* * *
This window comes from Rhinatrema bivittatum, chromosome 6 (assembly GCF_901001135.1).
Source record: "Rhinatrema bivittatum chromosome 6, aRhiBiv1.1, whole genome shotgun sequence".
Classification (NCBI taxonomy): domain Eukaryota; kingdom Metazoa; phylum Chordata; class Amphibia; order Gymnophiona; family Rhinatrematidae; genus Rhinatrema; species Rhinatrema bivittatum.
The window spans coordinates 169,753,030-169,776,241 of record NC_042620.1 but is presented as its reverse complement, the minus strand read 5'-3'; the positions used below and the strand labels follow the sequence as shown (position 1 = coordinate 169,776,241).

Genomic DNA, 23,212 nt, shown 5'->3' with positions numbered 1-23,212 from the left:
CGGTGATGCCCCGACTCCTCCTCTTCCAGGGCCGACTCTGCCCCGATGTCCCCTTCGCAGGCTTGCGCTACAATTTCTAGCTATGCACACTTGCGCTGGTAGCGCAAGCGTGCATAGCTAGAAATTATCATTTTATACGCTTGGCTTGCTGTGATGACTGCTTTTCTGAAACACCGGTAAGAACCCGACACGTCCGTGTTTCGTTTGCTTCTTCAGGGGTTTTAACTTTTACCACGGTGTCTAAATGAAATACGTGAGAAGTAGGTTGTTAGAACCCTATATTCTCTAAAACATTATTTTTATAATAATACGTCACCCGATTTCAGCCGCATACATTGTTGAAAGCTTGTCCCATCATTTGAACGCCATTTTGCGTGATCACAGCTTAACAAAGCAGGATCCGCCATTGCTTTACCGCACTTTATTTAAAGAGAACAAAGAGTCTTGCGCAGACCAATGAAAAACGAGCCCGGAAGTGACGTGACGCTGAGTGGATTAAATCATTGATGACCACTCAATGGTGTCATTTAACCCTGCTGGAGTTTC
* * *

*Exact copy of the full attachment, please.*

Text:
This window comes from Rhinatrema bivittatum, chromosome 6 (assembly GCF_901001135.1).
Source record: "Rhinatrema bivittatum chromosome 6, aRhiBiv1.1, whole genome shotgun sequence".
Classification (NCBI taxonomy): domain Eukaryota; kingdom Metazoa; phylum Chordata; class Amphibia; order Gymnophiona; family Rhinatrematidae; genus Rhinatrema; species Rhinatrema bivittatum.
The window spans coordinates 169,753,030-169,776,241 of record NC_042620.1 but is presented as its reverse complement, the minus strand read 5'-3'; the positions used below and the strand labels follow the sequence as shown (position 1 = coordinate 169,776,241).

Genomic DNA, 23,212 nt, shown 5'->3' with positions numbered 1-23,212 from the left:
CGGTGATGCCCCGACTCCTCCTCTTCCAGGGCCGACTCTGCCCCGATGTCCCCTTCGCAGGCTTGCGCTACAATTTCTAGCTATGCACACTTGCGCTGGTAGCGCAAGCGTGCATAGCTAGAAATTATCATTTTATACGCTTGGCTTGCTGTGATGACTGCTTTTCTGAAACACCGGTAAGAACCCGACACGTCCGTGTTTCGTTTGCTTCTTCAGGGGTTTTAACTTTTACCACGGTGTCTAAATGAAATACGTGAGAAGTAGGTTGTTAGAACCCTATATTCTCTAAAACATTATTTTTATAATAATACGTCACCCGATTTCAGCCGCATACATTGTTGAAAGCTTGTCCCATCATTTGAACGCCATTTTGCGTGATCACAGCTTAACAAAGCAGGATCCGCCATTGCTTTACCGCACTTTATTTAAAGAGAACAAAGAGTCTTGCGCAGACCAATGAAAAACGAGCCCGGAAGTGACGTGACGCTGAGTGGATTAAATCATTGATGACCACTCAATGGTGTCATTTAACCCTGCTGGAGTTTC